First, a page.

Republished from Momentum Internationalists
Communication Workers' Union motion to London Labour Party conference 2021
This Regional Conference notes the necessity of broadband services during the COVID pandemic. The "digital divide" has meant that many working class children in London have been denied equal access to necessary IT services and equipment which has affected their learning and their opportunities to connect with others during lockdowns. We also note that many poorer and more vulnerable adults in London are also denied the services they need to access everything from Government services and benefits to online shopping.
We call on the GLA and Local Authorities to support widening access for London children and adults to telecoms services and IT. We believe that Labour Local Government should invest in services that can help tackle the digital divide, aid community cohesion and help overcome inequalities.
We recognise that telecommunication is an essential service for citizens in London and welcome the 2019 Labour Manifesto commitment to public ownership and democratic control of broadband infrastructure. We aspire to a capital city which provides free broadband for all.
CLP section 150 for, 5 against, 6 abstentions
Affiliates section 51 for, 0 against, 1 abstention
Speech moving the motion, by Maria Exall
The CWU has long raised the problem of a growing digital divide. Here in London this divide restricts local economic development and makes worse existing social inequalities. The Covid-19 crisis has highlighted the urgent need for universal access to broadband services. But the UK is on course to miss its latest target for the roll-out of full-fibre broadband by 2025.
Only a publicly funded, owned and accountable service will get the job done and boost other public services and the wider economy. Public investment and ownership is necessary as after nearly 40 years privatisation has failed to deliver services worthy of a leading capital City. In the end it is public ownership and democratic control that can improve the quality of services in our region and within our local communities as we build back from the pandemic.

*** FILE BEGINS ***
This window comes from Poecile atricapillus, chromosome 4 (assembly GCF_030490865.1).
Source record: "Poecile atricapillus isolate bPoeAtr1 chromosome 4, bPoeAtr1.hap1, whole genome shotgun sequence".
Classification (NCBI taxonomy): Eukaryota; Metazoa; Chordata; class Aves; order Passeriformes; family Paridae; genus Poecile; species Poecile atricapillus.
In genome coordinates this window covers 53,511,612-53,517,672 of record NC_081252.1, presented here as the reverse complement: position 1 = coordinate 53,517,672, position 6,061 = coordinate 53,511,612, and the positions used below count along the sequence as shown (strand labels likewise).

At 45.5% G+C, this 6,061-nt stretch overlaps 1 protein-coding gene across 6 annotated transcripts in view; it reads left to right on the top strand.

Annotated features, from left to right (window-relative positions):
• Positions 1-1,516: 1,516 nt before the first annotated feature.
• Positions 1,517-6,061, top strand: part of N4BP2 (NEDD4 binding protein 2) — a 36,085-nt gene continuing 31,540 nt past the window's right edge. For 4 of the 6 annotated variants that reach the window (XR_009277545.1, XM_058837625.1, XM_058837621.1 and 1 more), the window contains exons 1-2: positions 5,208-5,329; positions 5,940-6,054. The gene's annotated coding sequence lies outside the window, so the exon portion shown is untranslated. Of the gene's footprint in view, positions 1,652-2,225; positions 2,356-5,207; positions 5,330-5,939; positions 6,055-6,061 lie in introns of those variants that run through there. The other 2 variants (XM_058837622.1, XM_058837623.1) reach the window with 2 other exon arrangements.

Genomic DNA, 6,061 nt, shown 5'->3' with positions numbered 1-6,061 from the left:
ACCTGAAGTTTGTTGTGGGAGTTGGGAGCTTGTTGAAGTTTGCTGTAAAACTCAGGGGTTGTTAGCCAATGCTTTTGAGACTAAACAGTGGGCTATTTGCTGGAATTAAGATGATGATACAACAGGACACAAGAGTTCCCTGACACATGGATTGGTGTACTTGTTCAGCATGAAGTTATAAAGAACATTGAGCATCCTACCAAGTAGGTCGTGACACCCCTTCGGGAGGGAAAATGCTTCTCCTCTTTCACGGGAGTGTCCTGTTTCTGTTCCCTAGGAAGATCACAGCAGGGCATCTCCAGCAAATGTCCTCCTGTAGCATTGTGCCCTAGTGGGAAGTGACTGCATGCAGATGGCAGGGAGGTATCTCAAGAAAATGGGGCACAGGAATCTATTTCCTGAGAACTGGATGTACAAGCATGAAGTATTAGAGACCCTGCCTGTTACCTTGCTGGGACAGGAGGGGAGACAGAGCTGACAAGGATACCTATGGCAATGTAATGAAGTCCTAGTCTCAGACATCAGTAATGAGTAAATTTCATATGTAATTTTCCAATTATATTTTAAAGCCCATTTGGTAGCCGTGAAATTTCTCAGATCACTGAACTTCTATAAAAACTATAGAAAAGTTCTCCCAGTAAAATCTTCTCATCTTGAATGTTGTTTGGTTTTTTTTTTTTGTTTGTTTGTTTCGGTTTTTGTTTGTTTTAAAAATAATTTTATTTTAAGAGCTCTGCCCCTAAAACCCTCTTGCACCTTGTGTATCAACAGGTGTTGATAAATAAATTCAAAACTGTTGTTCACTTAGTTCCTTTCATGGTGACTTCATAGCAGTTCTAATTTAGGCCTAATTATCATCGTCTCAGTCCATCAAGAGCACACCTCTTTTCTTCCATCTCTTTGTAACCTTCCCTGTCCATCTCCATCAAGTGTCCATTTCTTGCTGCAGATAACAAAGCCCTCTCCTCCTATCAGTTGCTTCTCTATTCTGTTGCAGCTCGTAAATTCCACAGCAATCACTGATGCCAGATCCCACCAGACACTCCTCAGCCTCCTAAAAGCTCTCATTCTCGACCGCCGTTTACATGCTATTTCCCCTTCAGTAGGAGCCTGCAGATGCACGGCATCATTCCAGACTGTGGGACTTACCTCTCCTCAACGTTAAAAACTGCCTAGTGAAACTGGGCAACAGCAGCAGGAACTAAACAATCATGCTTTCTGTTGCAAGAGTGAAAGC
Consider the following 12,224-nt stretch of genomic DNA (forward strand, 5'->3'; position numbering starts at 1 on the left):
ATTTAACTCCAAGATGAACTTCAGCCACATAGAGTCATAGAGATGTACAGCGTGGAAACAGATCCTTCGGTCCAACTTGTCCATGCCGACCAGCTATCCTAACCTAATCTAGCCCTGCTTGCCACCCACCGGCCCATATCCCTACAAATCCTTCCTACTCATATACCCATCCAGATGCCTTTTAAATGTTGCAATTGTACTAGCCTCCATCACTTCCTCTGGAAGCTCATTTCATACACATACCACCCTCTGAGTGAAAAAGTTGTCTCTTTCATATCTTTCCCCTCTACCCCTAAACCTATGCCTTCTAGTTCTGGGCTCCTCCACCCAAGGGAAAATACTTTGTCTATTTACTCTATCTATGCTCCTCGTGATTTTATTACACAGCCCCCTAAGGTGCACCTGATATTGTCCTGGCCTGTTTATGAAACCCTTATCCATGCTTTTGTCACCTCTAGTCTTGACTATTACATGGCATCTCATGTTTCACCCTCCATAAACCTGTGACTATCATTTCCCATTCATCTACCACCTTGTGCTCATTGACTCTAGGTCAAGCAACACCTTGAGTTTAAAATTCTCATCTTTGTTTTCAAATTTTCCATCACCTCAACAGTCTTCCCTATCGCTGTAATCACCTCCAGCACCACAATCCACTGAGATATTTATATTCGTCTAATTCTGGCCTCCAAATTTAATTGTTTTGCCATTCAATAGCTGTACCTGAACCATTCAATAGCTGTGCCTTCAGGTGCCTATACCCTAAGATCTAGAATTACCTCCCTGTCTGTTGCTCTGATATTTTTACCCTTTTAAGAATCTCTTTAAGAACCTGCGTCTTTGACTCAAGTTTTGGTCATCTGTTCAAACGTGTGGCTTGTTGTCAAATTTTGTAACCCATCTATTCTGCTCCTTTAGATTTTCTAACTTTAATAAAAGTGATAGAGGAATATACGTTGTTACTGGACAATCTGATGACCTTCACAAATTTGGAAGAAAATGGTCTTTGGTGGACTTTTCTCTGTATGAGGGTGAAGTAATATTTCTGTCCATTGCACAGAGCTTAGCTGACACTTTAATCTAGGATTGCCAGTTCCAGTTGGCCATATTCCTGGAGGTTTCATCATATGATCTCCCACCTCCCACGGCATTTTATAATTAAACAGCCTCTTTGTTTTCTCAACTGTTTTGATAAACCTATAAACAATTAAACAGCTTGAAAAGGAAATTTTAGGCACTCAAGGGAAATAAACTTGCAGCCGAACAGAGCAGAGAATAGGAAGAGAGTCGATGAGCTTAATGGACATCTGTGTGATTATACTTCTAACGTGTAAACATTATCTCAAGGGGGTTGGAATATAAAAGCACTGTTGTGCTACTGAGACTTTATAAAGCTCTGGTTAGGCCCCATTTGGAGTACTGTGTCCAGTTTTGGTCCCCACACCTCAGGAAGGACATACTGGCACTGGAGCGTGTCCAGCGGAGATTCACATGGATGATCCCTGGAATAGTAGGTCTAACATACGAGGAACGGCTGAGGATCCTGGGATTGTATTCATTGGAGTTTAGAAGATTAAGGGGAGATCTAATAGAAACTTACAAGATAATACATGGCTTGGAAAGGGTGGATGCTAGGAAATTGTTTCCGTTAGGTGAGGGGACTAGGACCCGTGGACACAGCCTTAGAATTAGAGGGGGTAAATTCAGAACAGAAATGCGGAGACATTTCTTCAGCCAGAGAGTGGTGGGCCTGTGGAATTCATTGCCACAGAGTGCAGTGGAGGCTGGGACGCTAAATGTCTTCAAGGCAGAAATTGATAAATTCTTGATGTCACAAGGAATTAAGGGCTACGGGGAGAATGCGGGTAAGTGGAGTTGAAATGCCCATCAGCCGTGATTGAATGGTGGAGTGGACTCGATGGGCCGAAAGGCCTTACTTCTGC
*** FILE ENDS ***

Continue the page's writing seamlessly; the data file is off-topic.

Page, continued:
But the current remit for telecoms regulation is a competitive market model that leads to downward pressure on pay and conditions for us as workers in the industry and mega profits for the leading companies in the sector, BT, VM, Sky.
The major telecoms firms divvy up the spoils for their shareholders rather than invest and develop the services that we as local residents need. They use outsourcing and casualised labour with all that implies. They cut costs which means site closures in London, with permanent skilled jobs exported to other parts of the UK and abroad. At present we in the CWU are fighting to keep highly skilled BT jobs in London. It is wrong that one day you are a key worker the next you are made redundant.
Conference, it could all be so different.
We could be freeing up the real potential of new technologies to tackle class inequality, prioritising improving access for those isolated and vulnerable and bring our communities closer together; to build a new collectivity for the 21st century.
We could have job security and quality training for the next generation of telecoms workers in London.
We could be using technologies to deal with local environmental concerns. Digital inclusion is necessary for a just future.
During the pandemic Labour Councils have done their best to facilitate the provision of both computer hardware and connectivity to the internet to assist school children and young people with remote learning. But much more fundamental change is needed.
Everyone is entitled to high speed access and IT equipment that allows them to work and learn from home, connect with others in their communities and access vital local services.
It is the right time to restate the Labour Party’s pledge for publicly owned free full-fibre broadband.
Please support our motion
Telecoms is an essential service and it should be a public utility run for the common good.